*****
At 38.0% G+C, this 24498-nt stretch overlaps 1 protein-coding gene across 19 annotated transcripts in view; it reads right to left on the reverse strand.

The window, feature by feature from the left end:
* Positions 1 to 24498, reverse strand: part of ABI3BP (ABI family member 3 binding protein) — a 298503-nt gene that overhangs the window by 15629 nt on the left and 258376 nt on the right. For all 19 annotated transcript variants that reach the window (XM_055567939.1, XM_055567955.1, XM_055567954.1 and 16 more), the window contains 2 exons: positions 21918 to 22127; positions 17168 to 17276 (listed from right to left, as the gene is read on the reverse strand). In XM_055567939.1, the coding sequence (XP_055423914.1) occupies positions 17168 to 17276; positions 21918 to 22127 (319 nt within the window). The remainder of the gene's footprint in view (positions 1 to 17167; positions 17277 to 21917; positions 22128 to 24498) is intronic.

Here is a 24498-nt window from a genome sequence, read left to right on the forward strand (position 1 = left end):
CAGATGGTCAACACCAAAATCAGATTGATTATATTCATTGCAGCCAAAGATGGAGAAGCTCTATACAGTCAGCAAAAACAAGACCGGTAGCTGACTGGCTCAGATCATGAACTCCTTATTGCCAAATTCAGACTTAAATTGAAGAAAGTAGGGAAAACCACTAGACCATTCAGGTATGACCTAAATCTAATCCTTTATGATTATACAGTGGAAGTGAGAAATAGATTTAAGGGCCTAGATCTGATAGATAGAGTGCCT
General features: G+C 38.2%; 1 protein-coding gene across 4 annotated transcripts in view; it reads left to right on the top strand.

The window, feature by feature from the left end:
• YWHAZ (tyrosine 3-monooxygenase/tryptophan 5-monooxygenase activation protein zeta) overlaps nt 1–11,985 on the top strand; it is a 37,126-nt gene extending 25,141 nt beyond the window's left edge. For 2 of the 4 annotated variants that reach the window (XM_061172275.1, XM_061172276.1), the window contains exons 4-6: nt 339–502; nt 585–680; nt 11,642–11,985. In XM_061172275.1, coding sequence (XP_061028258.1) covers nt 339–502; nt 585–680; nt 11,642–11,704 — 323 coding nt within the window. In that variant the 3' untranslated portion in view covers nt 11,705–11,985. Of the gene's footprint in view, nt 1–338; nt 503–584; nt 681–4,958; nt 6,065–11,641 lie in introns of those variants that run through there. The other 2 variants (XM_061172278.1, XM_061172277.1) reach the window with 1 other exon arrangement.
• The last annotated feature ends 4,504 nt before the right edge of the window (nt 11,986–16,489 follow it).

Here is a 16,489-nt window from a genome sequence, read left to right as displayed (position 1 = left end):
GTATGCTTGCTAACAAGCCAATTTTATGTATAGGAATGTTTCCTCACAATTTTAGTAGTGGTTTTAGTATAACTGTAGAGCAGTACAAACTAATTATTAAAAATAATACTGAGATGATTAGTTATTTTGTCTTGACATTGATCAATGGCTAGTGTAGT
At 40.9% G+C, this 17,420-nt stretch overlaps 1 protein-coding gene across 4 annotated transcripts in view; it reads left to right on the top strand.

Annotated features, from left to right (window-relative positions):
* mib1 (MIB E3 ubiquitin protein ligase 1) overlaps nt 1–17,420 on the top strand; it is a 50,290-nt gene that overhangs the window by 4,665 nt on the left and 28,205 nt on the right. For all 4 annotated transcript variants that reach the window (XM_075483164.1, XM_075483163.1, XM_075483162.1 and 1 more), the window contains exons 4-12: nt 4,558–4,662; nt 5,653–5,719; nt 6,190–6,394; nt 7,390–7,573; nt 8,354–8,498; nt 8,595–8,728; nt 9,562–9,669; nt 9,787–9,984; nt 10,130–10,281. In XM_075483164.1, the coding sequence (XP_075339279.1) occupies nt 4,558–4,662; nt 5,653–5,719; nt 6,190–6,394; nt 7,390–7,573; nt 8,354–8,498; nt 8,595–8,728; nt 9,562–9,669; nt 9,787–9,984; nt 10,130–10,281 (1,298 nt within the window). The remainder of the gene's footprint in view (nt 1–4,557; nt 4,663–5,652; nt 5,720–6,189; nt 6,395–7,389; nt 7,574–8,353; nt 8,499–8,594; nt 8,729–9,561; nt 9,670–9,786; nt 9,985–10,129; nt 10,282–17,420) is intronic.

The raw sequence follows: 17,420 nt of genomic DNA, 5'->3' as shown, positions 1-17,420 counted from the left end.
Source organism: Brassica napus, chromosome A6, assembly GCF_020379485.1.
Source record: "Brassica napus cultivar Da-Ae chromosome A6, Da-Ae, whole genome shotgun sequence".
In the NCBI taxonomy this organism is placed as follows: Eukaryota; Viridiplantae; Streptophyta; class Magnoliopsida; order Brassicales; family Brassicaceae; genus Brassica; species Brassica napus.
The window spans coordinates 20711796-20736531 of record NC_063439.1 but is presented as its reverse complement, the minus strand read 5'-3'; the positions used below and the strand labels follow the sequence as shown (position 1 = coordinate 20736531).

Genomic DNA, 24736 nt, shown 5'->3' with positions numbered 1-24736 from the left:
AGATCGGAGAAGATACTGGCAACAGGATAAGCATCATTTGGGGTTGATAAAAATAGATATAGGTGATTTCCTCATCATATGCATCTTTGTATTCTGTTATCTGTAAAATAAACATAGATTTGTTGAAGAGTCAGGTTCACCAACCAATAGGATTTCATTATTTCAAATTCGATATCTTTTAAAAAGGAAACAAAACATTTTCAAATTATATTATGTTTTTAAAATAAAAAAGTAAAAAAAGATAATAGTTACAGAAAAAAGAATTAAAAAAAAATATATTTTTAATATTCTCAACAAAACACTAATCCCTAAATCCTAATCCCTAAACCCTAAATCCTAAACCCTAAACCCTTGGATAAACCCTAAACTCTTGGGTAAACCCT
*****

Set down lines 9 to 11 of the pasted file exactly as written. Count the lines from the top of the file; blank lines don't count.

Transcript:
• The last annotated feature ends 4,504 nt before the right edge of the window (nt 11,986–16,489 follow it).

Here is a 16,489-nt window from a genome sequence, read left to right as displayed (position 1 = left end):
GTATGCTTGCTAACAAGCCAATTTTATGTATAGGAATGTTTCCTCACAATTTTAGTAGTGGTTTTAGTATAACTGTAGAGCAGTACAAACTAATTATTAAAAATAATACTGAGATGATTAGTTATTTTGTCTTGACATTGATCAATGGCTAGTGTAGT